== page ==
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Tideway launches fourth and final storyline for award-winning project induction

Tideway launches fourth and final storyline for award-winning project induction

Tideway launches fourth immersive EPIC induction

Tideway has launched the fourth and final iteration of EPIC – its award-winning, immersive safety induction.   

EPIC, which stands for ‘employer’s project induction centre’, is a requirement for everyone working on the project and has raised the industry standard for project inductions.  

Working with Active Training Team, Tideway developed and launched the programme in 2015 and it has seen more than 21,000 individuals participate, to date. 

The induction sees new starters on the project immersed in an on-site storyline, supported by a cast of actors working in specially designed sets.  

Characters are introduced and those on the course are able to see, first-hand, the causes – and effects – of a fictional, albeit plausible, accident on site.  

Working with the actors and their fellow participants, they are then invited to discuss the events that led to the accident and learn the importance of individual responsibility in keeping themselves and their colleagues safe on site.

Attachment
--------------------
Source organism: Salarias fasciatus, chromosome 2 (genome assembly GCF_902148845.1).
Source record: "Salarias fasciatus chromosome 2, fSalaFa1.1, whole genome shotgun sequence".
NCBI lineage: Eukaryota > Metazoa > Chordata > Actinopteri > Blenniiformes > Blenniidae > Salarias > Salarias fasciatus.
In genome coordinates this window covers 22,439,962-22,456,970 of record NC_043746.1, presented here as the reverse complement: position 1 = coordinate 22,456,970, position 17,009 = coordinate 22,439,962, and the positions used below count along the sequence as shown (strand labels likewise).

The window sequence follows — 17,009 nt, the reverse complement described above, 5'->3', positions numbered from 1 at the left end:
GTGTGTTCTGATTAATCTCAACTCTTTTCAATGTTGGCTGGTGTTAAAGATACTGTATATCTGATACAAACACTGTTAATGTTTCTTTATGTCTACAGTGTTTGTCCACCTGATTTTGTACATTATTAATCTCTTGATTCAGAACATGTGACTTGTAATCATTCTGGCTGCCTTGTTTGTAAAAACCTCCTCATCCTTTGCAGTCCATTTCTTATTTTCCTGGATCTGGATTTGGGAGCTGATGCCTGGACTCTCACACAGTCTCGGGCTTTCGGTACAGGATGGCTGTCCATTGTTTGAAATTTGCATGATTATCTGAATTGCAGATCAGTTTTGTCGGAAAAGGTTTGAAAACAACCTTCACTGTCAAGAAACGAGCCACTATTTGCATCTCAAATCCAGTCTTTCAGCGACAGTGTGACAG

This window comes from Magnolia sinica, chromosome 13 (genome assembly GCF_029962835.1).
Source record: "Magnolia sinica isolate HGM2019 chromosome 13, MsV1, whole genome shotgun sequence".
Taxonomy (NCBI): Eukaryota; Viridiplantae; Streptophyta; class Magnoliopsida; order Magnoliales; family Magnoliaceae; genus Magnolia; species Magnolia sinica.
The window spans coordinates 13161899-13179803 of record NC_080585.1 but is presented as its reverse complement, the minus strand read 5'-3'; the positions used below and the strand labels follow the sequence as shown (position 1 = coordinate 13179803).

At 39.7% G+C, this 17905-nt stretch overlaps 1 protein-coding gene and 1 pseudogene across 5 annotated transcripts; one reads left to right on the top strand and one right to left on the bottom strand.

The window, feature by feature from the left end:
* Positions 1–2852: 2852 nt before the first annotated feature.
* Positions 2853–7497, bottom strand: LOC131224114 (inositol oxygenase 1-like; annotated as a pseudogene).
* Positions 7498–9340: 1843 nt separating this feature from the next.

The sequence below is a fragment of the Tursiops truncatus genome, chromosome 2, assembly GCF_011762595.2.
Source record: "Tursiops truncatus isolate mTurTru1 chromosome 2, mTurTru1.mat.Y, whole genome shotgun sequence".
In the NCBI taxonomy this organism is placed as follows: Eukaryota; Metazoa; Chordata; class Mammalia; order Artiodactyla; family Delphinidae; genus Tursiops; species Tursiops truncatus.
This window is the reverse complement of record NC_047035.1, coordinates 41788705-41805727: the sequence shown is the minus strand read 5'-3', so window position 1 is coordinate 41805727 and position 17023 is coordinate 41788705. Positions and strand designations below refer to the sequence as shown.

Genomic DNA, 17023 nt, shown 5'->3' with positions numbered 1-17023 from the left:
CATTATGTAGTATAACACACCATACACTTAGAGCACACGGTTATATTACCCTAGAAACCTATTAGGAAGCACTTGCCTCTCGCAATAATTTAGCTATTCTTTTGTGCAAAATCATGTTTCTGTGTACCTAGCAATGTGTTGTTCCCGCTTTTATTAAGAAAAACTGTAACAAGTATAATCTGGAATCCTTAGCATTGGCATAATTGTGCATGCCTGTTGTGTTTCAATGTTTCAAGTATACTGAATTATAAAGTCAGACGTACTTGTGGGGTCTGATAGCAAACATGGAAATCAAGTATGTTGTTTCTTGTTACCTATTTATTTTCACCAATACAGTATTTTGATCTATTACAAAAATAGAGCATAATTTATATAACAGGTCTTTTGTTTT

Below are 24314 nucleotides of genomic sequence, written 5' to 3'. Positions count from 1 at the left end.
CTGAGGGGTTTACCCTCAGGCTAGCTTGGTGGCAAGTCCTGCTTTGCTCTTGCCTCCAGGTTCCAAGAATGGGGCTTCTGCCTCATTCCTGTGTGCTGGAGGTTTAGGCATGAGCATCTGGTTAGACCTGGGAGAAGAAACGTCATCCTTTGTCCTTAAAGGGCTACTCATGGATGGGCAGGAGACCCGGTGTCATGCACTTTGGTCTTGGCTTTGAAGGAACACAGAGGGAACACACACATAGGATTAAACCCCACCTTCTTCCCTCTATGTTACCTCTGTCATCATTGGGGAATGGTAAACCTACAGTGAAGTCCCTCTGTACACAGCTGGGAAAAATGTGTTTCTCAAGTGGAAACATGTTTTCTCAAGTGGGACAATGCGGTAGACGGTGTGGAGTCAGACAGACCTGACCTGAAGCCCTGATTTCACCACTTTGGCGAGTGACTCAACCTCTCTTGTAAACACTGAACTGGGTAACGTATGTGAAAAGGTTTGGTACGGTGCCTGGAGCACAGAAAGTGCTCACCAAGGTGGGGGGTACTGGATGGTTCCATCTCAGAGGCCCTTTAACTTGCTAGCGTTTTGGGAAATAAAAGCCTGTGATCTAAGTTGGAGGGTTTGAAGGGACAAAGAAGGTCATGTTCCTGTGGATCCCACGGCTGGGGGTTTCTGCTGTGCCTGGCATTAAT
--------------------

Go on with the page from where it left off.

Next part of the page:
EPIC has evolved numerous times since its launch, with each iteration designed to reflect a change in the nature of the work on site.    

And now, as the nature of the work on the super sewer project changes again following the completion of tunnelling, the storyline on EPIC has evolved too.   

Rhoda Smith, HR Generalist on Tideway, said: “EPIC has been a huge success for Tideway, and with tens of thousands of people now enrolled, we can see and measure the positive impact this has had.  

“I’m really pleased to be launching this fourth and final storyline as we bring in new recruits to help us see this project to its conclusion in a few years’ time.” 

Previous storylines have focussed on preliminary works and other on-site challenges while ATT and Tideway also developed an induction especially for HGV drivers.  

With this new version, participants are led through a situation where decisions based on conflicting priorities, demands from management and poor communication lead to safety being catastrophically compromised. 

Earlier research from Loughborough University described EPIC as “an excellent example of Tideway’s ‘transformational’ approach to occupational health and safety, and has been very well received’ which provides important lessons for the construction industry and OSH practitioners in other sectors.

Analysis of feedback from 530 EPIC participants over a three-month period found responses overwhelmingly positive with people taking away three key lessons from the day: personal responsibility for safety; communication skills; and the importance of safety.